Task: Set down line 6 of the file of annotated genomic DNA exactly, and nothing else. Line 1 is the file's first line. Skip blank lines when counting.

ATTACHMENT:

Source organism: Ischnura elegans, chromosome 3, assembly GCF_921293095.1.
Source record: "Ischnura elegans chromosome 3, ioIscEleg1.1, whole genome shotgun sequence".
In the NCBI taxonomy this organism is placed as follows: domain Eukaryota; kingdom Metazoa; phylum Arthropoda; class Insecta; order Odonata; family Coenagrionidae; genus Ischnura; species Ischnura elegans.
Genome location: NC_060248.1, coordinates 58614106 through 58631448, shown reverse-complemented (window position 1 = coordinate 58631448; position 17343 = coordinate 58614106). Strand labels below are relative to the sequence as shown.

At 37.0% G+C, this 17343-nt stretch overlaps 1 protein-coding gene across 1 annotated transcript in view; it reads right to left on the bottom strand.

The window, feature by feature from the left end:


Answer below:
The window, feature by feature from the left end: